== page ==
War Of Words: Did Pakistan’s Leader Nawaz Sharif Really Call His Indian Counterpart Manmohan Singh A “Village Hag”?

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Nawaz Sharif and the 'Village Hag'
Nawaz Sharif and the 'Village Hag'

Indian media are salivating over reports that the Prime Minister of Pakistan, Nawaz Sharif, referred to his Indian counterpart, Manmohan Singh, as a “village hag” ahead of their summit meeting at the sidelines of the United Nations General Assembly in New York over the weekend.

India and Pakistan, sworn enemies since the formation of the two countries sixty-five years ago, face some monumental challenges, including widespread poverty, overpopulation, terror threats, the dispute over Kashmir and the ever-present danger of nuclear war – but all these topics were overshadowed temporarily by an insult Sharif allegedly hurled at Singh prior to his summit meeting with the Indian leader on Saturday.

GEO TV, a private Pakistani news channel, claimed that Sharif described Singh as a “dehati aurat” (a “village hag”) during a breakfast briefing with two journalists at the UN. Press Trust of India (PTI) identified the two journalists who interviewed Sharif as Hamid Mir of Geo TV and Barkha Dutt of India’s NDTV network. Specifically, Mir quoted Sharif as saying that "Manmohan Singh went to complain to  [U.S. President Barack] Obama about me like a dehati aurat.”

The Hindustan Times newspaper described the gaffe as a "major controversy.” Dawn, an English language Pakistani newspaper, reported that outrage over the insult nearly “derailed” the planned conference between Sharif and Singh (the first such meeting between India’s and Pakistan’s top leaders in three years). But The Daily Telegraph reported that Pakistani diplomats (as well as Sharif’s office) denied the accusations and assured Indian officials that Sharif wants to make good on his campaign pledges to improve relations and increase trade between Islamabad and New Delhi.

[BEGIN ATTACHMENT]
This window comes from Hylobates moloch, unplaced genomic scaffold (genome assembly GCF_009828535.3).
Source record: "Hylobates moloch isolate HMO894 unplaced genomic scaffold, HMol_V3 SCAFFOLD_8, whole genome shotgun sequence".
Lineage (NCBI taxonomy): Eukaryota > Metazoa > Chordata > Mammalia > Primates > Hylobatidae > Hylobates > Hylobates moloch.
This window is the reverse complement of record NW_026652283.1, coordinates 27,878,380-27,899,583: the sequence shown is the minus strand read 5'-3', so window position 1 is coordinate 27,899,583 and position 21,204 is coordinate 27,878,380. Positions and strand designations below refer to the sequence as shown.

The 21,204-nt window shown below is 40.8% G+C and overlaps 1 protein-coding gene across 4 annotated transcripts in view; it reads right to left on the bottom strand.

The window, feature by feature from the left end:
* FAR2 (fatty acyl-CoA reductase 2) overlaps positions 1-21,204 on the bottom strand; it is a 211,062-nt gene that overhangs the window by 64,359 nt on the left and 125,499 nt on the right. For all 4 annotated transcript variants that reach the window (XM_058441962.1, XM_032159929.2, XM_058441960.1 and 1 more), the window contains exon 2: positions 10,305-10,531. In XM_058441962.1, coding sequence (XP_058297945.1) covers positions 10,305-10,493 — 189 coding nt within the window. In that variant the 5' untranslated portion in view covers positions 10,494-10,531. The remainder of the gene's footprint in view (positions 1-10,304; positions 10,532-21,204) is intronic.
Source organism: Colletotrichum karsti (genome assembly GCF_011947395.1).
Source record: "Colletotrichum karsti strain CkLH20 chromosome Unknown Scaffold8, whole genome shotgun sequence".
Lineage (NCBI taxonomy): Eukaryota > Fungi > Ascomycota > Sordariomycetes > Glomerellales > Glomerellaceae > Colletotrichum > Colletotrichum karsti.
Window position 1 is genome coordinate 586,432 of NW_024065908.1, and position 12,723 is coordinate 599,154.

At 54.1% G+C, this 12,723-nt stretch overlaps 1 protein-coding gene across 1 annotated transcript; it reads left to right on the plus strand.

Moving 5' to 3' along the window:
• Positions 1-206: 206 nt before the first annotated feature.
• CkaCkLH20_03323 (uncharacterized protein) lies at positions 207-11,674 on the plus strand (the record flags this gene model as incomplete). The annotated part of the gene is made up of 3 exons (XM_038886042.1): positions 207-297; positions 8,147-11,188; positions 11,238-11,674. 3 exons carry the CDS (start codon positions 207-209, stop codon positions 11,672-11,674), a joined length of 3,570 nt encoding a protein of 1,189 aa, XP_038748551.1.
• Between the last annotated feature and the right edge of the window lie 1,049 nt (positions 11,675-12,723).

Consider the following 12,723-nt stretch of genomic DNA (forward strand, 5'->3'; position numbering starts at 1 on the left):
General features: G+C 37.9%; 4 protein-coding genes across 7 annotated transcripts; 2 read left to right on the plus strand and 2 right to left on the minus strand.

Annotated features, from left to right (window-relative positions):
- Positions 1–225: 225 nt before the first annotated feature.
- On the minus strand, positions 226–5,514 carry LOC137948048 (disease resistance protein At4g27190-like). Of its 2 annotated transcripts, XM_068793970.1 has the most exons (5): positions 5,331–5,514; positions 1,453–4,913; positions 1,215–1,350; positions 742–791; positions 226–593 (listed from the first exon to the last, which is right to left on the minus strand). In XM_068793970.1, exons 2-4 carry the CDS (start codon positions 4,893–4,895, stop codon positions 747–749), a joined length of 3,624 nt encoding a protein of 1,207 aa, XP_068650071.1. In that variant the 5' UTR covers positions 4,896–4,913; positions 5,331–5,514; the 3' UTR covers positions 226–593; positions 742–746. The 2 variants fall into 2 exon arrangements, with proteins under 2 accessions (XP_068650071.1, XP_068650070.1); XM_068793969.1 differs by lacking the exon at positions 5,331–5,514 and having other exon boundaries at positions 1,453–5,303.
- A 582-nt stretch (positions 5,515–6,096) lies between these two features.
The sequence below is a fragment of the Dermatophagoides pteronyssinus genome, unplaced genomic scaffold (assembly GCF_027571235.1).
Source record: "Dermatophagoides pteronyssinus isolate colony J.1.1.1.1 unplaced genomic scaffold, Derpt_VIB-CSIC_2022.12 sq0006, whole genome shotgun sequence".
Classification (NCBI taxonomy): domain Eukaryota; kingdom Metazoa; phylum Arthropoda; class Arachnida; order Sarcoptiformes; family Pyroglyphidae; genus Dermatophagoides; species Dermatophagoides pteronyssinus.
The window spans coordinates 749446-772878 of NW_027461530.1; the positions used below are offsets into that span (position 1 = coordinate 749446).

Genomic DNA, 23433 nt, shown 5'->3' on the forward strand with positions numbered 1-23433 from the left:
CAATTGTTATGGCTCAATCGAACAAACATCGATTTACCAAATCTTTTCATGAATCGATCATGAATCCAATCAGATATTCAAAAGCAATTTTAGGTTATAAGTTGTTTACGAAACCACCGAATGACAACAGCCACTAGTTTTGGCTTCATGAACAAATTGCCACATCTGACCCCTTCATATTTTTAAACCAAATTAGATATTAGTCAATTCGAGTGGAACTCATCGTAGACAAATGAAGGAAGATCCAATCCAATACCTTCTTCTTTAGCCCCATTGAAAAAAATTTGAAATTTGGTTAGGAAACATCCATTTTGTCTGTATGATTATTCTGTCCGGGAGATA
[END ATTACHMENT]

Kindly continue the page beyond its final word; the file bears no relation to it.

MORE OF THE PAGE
The "controversy" has already been exploited by India’s nationalist right-wing opposition party, Bharatiya Janata Party (BJP), which has long criticized Singh (of the ruling Congress Party) for not taking tougher stances against Pakistan. Narendra Modi, the chief minister of Gujarat and BJP’s candidate for Prime Minister at the next election, thundered at a huge rally in New Delhi: "How dare you [Sharif] say this? What right have you to say this? There can never be a greater insult to the Indian Prime Minister. There can never be a greater insult to India. We will not tolerate any insult to India.”

Seema Sirohi, an Indian reporter who came to New York to cover the UN summit, called the episode  “very unfortunate. You do not make such remarks about another country’s prime minister. He [especially] cannot make such remarks hours before a crucial meeting.” Another journalist, Lalit Jha, of Press Trust of India, called Sharif’s remarks “extremely unfortunate”.

But there are doubts that Sharif even made the insulting remark. PTI reported that Dutt of NDVT said in her Twitter account: "this [Mir's version] is a distortion entirely" and that Sharif said "nothing of [the] kind".

Dutt explained what really happened at the interview session with Sharif. “Little did I know that a short, off-camera breakfast conversation with Pakistan’s Prime Minister Nawaz Sharif would be distorted to such a grave extent,” she wrote for NDTV. “Before the interview started, Pakistan’s PM was meeting with a small group of people, his officials and some Pakistani journalists for breakfast. PM Sharif invited me to have a cup of tea with them, since I was there for the interview. During this informal conversation, PM Sharif expressed unhappiness over the fact that Pakistan had been so central to the meeting between PM Singh and US President Barack Obama. He argued that India should have brought its grievances to Pakistan directly. He also said it reminded him of an allegorical story of a dispute between two people in a village, in which one was a woman. The moral of his story was that disputes should be settled between parties directly and not involve a third party.”

Sharif himself does not seem too fazed by the controversy -- he even told Indian TV that Singh is a “good man” and that his invitation to the Prime Minister to visit Pakistan is still on the table. In addition, some figures in India do not see what the big problem is. Referring to Modi’s vitriolic reaction, India’s External Affairs Minister Salman Khurshid said there is nothing wrong with being a "dehati aurat," reported the Economic Times. "Modi does not like 'dehati aurat,'” he told PTI. “Of course he does not like dehati aurat. Why should we think of a dehati aurat being a pejorative term.”

Still, Indian media were less than sanguine about what the two leaders may have accomplished during their brief tete-a-tete. "The outcome of the meeting, which had been in the works for several weeks, is surely a modest one,” said an editorial in the Hindu newspaper. "Even before the talks began, both sides had clearly laid out their positions. Mr. Sharif stuck to his previous stand, and did not come up with anything outside the box, harking back to self-determination in Kashmir with the aid of the United Nations," stated the First Post.

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